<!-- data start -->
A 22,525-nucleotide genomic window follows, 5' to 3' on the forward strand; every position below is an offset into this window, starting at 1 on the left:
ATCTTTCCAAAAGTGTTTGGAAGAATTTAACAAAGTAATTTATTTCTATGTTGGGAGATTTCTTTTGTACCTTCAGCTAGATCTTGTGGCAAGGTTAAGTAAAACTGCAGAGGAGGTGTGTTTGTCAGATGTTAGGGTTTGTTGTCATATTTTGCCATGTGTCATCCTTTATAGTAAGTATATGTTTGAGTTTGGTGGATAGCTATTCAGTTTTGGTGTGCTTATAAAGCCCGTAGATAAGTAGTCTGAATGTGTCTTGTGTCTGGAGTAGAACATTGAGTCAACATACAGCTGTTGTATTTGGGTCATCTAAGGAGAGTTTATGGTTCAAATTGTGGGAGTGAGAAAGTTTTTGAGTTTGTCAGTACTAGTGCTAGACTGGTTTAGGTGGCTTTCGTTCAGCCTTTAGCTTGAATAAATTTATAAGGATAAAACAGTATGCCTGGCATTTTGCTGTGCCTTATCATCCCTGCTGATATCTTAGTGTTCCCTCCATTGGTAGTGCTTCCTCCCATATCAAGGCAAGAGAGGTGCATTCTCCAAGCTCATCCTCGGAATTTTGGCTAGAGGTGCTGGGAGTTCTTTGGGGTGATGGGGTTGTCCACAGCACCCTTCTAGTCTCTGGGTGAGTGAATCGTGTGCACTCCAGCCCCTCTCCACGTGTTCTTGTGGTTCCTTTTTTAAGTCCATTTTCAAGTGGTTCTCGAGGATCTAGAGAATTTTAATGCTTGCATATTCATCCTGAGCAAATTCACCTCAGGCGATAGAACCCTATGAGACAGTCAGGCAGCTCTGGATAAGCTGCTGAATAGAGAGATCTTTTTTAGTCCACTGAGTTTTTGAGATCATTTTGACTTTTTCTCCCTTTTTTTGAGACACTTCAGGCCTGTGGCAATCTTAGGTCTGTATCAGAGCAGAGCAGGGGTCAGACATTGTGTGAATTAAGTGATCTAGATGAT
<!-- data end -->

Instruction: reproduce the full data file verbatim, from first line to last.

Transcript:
A 22,525-nucleotide genomic window follows, 5' to 3' on the forward strand; every position below is an offset into this window, starting at 1 on the left:
ATCTTTCCAAAAGTGTTTGGAAGAATTTAACAAAGTAATTTATTTCTATGTTGGGAGATTTCTTTTGTACCTTCAGCTAGATCTTGTGGCAAGGTTAAGTAAAACTGCAGAGGAGGTGTGTTTGTCAGATGTTAGGGTTTGTTGTCATATTTTGCCATGTGTCATCCTTTATAGTAAGTATATGTTTGAGTTTGGTGGATAGCTATTCAGTTTTGGTGTGCTTATAAAGCCCGTAGATAAGTAGTCTGAATGTGTCTTGTGTCTGGAGTAGAACATTGAGTCAACATACAGCTGTTGTATTTGGGTCATCTAAGGAGAGTTTATGGTTCAAATTGTGGGAGTGAGAAAGTTTTTGAGTTTGTCAGTACTAGTGCTAGACTGGTTTAGGTGGCTTTCGTTCAGCCTTTAGCTTGAATAAATTTATAAGGATAAAACAGTATGCCTGGCATTTTGCTGTGCCTTATCATCCCTGCTGATATCTTAGTGTTCCCTCCATTGGTAGTGCTTCCTCCCATATCAAGGCAAGAGAGGTGCATTCTCCAAGCTCATCCTCGGAATTTTGGCTAGAGGTGCTGGGAGTTCTTTGGGGTGATGGGGTTGTCCACAGCACCCTTCTAGTCTCTGGGTGAGTGAATCGTGTGCACTCCAGCCCCTCTCCACGTGTTCTTGTGGTTCCTTTTTTAAGTCCATTTTCAAGTGGTTCTCGAGGATCTAGAGAATTTTAATGCTTGCATATTCATCCTGAGCAAATTCACCTCAGGCGATAGAACCCTATGAGACAGTCAGGCAGCTCTGGATAAGCTGCTGAATAGAGAGATCTTTTTTAGTCCACTGAGTTTTTGAGATCATTTTGACTTTTTCTCCCTTTTTTTGAGACACTTCAGGCCTGTGGCAATCTTAGGTCTGTATCAGAGCAGAGCAGGGGTCAGACATTGTGTGAATTAAGTGATCTAGATGAT